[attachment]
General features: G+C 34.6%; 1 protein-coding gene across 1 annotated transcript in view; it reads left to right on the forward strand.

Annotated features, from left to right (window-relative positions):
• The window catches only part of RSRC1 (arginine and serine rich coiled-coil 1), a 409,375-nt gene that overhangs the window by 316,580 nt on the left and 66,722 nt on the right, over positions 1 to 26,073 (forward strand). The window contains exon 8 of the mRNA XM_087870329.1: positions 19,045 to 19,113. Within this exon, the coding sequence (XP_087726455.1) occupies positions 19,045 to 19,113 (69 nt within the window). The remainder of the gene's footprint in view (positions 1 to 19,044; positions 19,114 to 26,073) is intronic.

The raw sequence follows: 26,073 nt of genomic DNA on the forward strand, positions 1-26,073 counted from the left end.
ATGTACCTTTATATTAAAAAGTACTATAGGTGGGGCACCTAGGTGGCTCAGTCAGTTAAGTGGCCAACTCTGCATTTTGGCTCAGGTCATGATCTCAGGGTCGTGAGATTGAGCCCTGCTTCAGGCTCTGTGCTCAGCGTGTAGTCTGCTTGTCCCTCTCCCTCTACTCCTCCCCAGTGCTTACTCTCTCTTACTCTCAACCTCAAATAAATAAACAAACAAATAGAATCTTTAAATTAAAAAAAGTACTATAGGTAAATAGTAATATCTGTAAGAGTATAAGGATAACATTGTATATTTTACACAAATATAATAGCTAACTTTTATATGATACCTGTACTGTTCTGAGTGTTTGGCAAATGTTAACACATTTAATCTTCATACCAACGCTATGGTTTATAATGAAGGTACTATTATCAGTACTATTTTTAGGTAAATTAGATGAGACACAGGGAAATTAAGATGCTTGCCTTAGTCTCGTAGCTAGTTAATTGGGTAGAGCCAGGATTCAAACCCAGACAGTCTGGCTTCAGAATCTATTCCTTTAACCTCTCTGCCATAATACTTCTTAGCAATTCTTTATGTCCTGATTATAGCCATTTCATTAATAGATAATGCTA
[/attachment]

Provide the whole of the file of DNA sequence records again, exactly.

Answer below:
General features: G+C 34.6%; 1 protein-coding gene across 1 annotated transcript in view; it reads left to right on the forward strand.

Annotated features, from left to right (window-relative positions):
• The window catches only part of RSRC1 (arginine and serine rich coiled-coil 1), a 409,375-nt gene that overhangs the window by 316,580 nt on the left and 66,722 nt on the right, over positions 1 to 26,073 (forward strand). The window contains exon 8 of the mRNA XM_087870329.1: positions 19,045 to 19,113. Within this exon, the coding sequence (XP_087726455.1) occupies positions 19,045 to 19,113 (69 nt within the window). The remainder of the gene's footprint in view (positions 1 to 19,044; positions 19,114 to 26,073) is intronic.

The raw sequence follows: 26,073 nt of genomic DNA on the forward strand, positions 1-26,073 counted from the left end.
ATGTACCTTTATATTAAAAAGTACTATAGGTGGGGCACCTAGGTGGCTCAGTCAGTTAAGTGGCCAACTCTGCATTTTGGCTCAGGTCATGATCTCAGGGTCGTGAGATTGAGCCCTGCTTCAGGCTCTGTGCTCAGCGTGTAGTCTGCTTGTCCCTCTCCCTCTACTCCTCCCCAGTGCTTACTCTCTCTTACTCTCAACCTCAAATAAATAAACAAACAAATAGAATCTTTAAATTAAAAAAAGTACTATAGGTAAATAGTAATATCTGTAAGAGTATAAGGATAACATTGTATATTTTACACAAATATAATAGCTAACTTTTATATGATACCTGTACTGTTCTGAGTGTTTGGCAAATGTTAACACATTTAATCTTCATACCAACGCTATGGTTTATAATGAAGGTACTATTATCAGTACTATTTTTAGGTAAATTAGATGAGACACAGGGAAATTAAGATGCTTGCCTTAGTCTCGTAGCTAGTTAATTGGGTAGAGCCAGGATTCAAACCCAGACAGTCTGGCTTCAGAATCTATTCCTTTAACCTCTCTGCCATAATACTTCTTAGCAATTCTTTATGTCCTGATTATAGCCATTTCATTAATAGATAATGCTA